We know we are probably missing some especially in some of the remote areas of Lake Huron up into Georgian Bay and Lake Superior. There may not be media outlets to cover drownings up there. We think 102 is probably a minimum number of drownings that we've had.

Why are you keeping these statistics?

My background is in the fire service. I was a fire fighter-paramedic in Michigan for 25 years. We do a great job doing fire education. Ask any school-aged child what to do if your clothing catches on fire and they all know how to stop, drop and roll. We do fire drills in schools and tornado drills. Some places in the United States do earthquake drills. Now we're doing lock down drills in schools yet more people will die by drowning than by fire, lightning, tornado, school shooters and earthquakes combined.

It's a huge problem especially in the United States. We don't address it well with school education. In Canada, the Lifesaving Society has a Swim To Survive program that has been widely successful.

The problem you are seeing more is with immigrants. We need to make sure that everyone who comes from other areas to Canada gets the swimming ability they need to have. 

Males drown four times more often than females. That's true for lake drownings and pool drownings and river drownings. We think, as males, we are bigger and stronger than we really are. We think the rules don't apply to us. Of the 725 fatal drownings that we've had [since 2010], only twelve were wearing life jackets. If we could get men to wear a life jacket, we could cut that number dramatically.

Why aren't municipalities doing more to prevent drownings or publishing their own records on the number of people who die by drowning?

I think there are several reasons for this. One is it's not very good for tourism. I also think there is a shaming that goes on. People think that 'drowning couldn't happen to me because they didn't understand about the Great Lakes the way I understand about the Great Lakes.' We think it couldn't possibly happen to us until it does happen to us.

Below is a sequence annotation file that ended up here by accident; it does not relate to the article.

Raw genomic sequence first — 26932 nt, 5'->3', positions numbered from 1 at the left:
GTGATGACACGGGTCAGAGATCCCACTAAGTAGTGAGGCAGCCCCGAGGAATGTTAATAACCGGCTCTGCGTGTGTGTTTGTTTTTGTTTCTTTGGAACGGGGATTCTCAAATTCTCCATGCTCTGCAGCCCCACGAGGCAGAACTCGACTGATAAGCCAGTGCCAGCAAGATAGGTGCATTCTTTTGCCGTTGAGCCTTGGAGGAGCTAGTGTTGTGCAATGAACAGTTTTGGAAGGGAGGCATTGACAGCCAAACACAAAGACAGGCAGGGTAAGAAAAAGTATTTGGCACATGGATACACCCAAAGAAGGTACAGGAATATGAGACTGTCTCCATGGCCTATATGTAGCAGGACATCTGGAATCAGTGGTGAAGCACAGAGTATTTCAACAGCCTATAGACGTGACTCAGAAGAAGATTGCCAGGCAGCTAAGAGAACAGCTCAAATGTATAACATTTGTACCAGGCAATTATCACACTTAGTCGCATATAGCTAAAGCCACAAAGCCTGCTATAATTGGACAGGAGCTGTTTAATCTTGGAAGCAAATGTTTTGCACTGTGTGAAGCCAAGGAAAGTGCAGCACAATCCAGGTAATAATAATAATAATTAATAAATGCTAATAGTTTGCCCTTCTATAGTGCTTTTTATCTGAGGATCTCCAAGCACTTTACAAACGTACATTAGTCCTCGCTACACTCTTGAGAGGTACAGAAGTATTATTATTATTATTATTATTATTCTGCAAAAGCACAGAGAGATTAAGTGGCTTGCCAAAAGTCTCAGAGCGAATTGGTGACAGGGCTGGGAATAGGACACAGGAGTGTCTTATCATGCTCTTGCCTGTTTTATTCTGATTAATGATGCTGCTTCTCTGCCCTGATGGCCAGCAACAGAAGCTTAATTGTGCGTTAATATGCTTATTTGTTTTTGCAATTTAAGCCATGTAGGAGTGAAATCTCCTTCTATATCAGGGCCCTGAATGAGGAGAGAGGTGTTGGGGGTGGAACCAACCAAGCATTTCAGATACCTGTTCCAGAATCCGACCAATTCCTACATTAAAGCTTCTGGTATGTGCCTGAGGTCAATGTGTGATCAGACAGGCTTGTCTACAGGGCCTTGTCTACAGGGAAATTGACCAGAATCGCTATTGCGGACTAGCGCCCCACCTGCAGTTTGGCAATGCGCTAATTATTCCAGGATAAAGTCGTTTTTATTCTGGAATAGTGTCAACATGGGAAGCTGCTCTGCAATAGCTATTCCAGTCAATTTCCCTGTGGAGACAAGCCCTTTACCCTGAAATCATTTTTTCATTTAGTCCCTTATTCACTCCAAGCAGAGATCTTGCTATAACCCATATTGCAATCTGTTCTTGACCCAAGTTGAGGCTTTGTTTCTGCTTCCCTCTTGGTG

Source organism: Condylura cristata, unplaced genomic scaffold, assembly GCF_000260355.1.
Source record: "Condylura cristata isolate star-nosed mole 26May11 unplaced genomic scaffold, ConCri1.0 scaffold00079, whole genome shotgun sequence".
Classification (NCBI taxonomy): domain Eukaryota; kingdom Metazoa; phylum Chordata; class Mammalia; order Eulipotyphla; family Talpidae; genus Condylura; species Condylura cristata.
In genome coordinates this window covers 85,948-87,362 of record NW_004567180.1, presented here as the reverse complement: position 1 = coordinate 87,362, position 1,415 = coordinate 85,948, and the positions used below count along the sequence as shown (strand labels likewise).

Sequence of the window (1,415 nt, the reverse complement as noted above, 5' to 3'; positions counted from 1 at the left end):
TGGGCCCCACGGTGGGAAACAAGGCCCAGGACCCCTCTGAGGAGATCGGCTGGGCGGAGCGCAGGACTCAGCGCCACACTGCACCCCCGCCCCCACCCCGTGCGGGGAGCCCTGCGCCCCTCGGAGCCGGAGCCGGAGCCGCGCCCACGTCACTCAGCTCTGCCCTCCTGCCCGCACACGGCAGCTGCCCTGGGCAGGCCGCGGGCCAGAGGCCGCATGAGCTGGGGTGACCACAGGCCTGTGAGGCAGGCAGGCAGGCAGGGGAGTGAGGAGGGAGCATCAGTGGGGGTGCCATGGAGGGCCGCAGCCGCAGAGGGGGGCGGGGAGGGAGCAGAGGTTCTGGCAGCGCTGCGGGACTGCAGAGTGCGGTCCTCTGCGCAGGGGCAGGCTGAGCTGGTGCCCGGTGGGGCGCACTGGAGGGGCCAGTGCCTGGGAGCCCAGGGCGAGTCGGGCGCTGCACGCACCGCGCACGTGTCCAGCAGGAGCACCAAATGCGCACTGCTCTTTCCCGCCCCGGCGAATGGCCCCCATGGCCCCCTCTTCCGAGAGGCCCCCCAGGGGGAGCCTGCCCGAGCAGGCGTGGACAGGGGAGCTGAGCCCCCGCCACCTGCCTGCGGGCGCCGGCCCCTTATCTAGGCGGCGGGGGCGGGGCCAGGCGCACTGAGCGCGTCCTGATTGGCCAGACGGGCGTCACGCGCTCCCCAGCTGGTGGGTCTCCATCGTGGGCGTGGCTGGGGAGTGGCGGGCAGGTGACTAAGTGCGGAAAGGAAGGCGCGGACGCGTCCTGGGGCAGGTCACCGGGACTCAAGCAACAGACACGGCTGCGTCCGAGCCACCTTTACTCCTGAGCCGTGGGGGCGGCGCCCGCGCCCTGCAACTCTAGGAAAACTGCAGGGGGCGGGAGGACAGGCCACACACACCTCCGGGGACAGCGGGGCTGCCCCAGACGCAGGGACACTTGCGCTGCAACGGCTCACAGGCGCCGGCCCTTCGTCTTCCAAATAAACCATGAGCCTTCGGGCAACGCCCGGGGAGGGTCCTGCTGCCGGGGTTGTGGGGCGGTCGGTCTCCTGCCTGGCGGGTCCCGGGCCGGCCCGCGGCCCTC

So far in 2018, the Great Lakes Surf Rescue Project has tracked 102 drownings in the Great Lakes on both sides of the border. (Google Maps)

What advice do you have for someone who is in danger of drowning? 

What we see from people who have been rescued is an overwhelming sense of panic. You need to somehow control that. I mentioned earlier the stop, drop and roll strategy for fire. We advocate flip, float and follow. If you find yourself in the water over your head, flip over onto your back, float to calm yourself down and conserve energy and then follow a safe path back to the beach or your boat. 

The Great Lakes water tends to be very cold. When you fall in, no matter what your swimming ability is, there's an immediate cold shock response. It causes you to gasp and to hyperventilate. That can lead to panic. Try to calm down. If you can stay afloat, you can stay alive. Flip over onto your back. Conserve your energy. Get your breathing under control then follow your path back.

These answers have been edited and condensed for length and clarity.


Conrad Collaco, Producer

Conrad Collaco is a CBC News producer for CBC Hamilton with extensive experience in online, television and radio news. Follow him on Twitter at @ConradCollaco, or email him at [email protected].